Sovaldi has not disappointed. The drug hit the market last December, and sales hit $2.3 billion in the first quarter, $3.5 billion in the second quarter, and are on pace to reach somewhere around $10 billion for the year, which would make Sovaldi one of the best-selling drugs ever. Companies that made previous hepatitis C drugs beat a hasty retreat. Vertex Pharmaceuticals of Boston, the maker of Incivek, announced its first layoff ever as Sovaldi came to market, letting 375 people go, 175 of them in Massachusetts.
Gilead says the price of Sovaldi is not out of line with the cost of earlier treatment regimes that had much lower success rates. The price is also based somewhat on a country’s ability to pay. As it ramps up sales around the world, Gilead is adjusting the drug’s price based on a country’s gross domestic product.
The company plans to sell Sovaldi for roughly 1 percent of the US price, or about $10 a pill, in developing countries such as India and Egypt where the incidence of hepatitis C is high. Gilead is also licensing the drug to generic drug manufacturers in India who are free to sell below that price.
In Massachusetts, state officials have remained strangely silent on Sovaldi and its price, other than to say they are conducting a cost impact review and are committed to providing the drug to people who need it. The state’s prison system, however, is not currently giving Sovaldi to inmates even though the incidence of hepatitis C inside prison walls is typically high, affecting an estimated 17 percent of prisoners.
Health insurers, particularly those who serve the state’s Medicaid patients, have been the most vocal about the cost implications of Sovaldi. Medicaid is the state’s health insurance program for the poor, a population that tends to be infected with the virus at a higher rate. The six health plans catering to Medicaid patients say their losses have been mounting, in part because they are not being reimbursed adequately by the state for the high cost of Sovaldi. BMC HealthNet, for example, says 152 of its patients took the drug during the first six months of the year, costing the plan $13.5 million that was not accounted for in rates. The six Medicaid plans estimate their Sovaldi losses will total $70 to $80 million this year. They say the 3.7 percent increase in rates approved by the state for the coming year is about half of the increase the plans needed to cover their costs.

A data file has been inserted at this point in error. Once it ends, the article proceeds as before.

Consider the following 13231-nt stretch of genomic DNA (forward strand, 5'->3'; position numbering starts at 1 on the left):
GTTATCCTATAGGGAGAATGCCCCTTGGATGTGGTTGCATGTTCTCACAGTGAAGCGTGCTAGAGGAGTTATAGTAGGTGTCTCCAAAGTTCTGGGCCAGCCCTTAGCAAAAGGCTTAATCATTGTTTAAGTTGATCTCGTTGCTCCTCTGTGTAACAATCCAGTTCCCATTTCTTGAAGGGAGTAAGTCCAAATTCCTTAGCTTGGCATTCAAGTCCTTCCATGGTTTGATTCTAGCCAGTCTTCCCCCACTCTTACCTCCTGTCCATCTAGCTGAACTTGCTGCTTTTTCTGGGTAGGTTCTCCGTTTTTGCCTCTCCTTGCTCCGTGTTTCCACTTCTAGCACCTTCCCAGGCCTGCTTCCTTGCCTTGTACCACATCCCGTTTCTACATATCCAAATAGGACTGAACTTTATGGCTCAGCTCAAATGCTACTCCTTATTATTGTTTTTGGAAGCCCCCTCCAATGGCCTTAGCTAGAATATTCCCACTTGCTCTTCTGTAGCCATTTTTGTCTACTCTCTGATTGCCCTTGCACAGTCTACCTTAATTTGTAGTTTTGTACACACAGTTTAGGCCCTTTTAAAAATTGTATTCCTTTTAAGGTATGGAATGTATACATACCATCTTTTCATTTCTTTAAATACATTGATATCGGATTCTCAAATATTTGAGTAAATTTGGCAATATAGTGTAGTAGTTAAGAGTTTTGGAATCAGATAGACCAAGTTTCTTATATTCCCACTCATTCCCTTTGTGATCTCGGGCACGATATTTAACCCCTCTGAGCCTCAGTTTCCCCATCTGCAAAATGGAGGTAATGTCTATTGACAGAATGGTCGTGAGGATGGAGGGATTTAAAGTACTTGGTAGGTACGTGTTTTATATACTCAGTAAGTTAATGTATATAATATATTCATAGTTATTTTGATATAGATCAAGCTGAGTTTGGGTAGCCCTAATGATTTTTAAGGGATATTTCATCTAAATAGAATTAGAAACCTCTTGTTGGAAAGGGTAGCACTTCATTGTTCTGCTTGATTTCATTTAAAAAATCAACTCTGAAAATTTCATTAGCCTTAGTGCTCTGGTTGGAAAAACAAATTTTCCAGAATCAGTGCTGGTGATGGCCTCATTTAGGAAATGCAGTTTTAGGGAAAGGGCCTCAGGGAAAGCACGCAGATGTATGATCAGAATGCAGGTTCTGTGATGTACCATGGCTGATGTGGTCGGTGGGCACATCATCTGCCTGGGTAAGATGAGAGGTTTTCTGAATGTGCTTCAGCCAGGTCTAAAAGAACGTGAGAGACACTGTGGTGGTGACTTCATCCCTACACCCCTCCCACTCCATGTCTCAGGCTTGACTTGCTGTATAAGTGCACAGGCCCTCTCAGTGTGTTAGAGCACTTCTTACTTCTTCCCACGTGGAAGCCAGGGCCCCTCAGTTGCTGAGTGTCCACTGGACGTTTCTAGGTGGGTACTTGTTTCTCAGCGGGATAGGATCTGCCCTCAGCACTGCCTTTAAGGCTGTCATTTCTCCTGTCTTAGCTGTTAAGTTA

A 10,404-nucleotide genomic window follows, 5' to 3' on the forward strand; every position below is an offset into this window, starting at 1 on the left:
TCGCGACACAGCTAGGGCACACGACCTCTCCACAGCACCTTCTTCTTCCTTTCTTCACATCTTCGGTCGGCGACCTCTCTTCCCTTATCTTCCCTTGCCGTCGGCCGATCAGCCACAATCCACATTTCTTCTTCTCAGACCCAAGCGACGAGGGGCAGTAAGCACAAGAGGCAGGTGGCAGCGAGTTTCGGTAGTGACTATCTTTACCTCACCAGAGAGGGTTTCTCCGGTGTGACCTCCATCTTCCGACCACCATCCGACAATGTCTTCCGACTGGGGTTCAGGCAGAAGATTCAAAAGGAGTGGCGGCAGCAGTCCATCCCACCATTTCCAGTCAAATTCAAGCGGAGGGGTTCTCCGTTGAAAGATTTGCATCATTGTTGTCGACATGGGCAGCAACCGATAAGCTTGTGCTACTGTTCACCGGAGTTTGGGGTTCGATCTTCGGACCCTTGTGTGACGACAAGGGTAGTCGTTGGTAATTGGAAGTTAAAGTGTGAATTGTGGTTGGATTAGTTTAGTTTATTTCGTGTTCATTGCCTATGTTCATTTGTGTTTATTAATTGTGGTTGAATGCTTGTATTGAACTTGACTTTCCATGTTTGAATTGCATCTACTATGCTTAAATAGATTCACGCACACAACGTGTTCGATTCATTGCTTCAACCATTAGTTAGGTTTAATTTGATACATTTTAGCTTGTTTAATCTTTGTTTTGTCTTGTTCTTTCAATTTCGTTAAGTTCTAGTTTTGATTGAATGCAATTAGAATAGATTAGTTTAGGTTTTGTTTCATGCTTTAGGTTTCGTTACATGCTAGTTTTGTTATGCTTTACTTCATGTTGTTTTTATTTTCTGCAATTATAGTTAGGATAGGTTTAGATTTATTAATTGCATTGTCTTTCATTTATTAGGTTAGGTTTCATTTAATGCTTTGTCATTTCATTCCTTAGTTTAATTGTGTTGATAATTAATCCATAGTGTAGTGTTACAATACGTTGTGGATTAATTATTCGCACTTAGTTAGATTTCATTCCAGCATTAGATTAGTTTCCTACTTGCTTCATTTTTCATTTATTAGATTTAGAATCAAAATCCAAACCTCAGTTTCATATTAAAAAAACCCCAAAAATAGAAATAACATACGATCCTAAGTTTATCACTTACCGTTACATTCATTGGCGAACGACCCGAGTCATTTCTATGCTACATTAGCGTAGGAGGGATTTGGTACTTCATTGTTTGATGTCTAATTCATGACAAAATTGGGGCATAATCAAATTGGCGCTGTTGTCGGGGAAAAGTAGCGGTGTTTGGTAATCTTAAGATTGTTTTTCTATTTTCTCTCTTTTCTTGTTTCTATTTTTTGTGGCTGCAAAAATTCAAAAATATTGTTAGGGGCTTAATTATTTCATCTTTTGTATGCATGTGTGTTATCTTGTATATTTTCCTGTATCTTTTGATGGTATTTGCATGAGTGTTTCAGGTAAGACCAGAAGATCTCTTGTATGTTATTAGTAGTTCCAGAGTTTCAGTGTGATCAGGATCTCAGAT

Christopher “Kit” Gorton, the head of Medicaid/state-sponsored programs at Tufts Health Plan, says Sovaldi has hit his company particularly hard. He says Network Health, the Tufts plan that serves Medicaid patients, responded to the opiate addiction epidemic by instituting a number of programs to deal with drug abuse. The programs attracted drug abusers, who are more likely to have hepatitis C. As a result, Network Health’s Sovaldi costs have spiraled. Network Health is the third-largest insurance plan serving Medicaid patients, but its Sovaldi losses this year are the largest at $29 million.
John Fallon, senior vice president and chief physician executive for the state’s largest insurer, Blue Cross Blue Shield of Massachusetts, say the company’s costs for Solvadi represent 5 percent of the company’s $1.5 billion in pharmacy spending. He says Sovaldi is part of a larger, concerning trend: 1 percent of Blue Cross prescriptions are for high-cost specialty drugs, yet those drugs account for 20 percent of all pharmacy spending. And he says the percentage devoted to specialty drugs is growing quickly.
|Cheryl Waxman is a baby boomer who suspects she contracted hepatitis C
When he first saw the cost implications of Sovaldi, Gorton at Tufts says he called his staff together and asked them to analyze the problem from every angle to see if there was a way to keep costs down. One staffer ran the numbers and demonstrated that the health plan could save money by sending all of its hepatitis C patients on vacation to Egypt for a week to visit the pyramids and, while there, pick up a $900 prescription for Sovaldi. Gorton says the Egyptian vacation idea was never seriously considered because it would be illegal, but it brought home the immense cost of the drug.
Gorton says Sovaldi cannot be viewed as just another drug. “It’s true we’re an insurance program and we signed up for liability, but this isn’t about insurance,” he says. “Just like the damage from a hurricane, you need to figure out how to pay for it.”
What to do?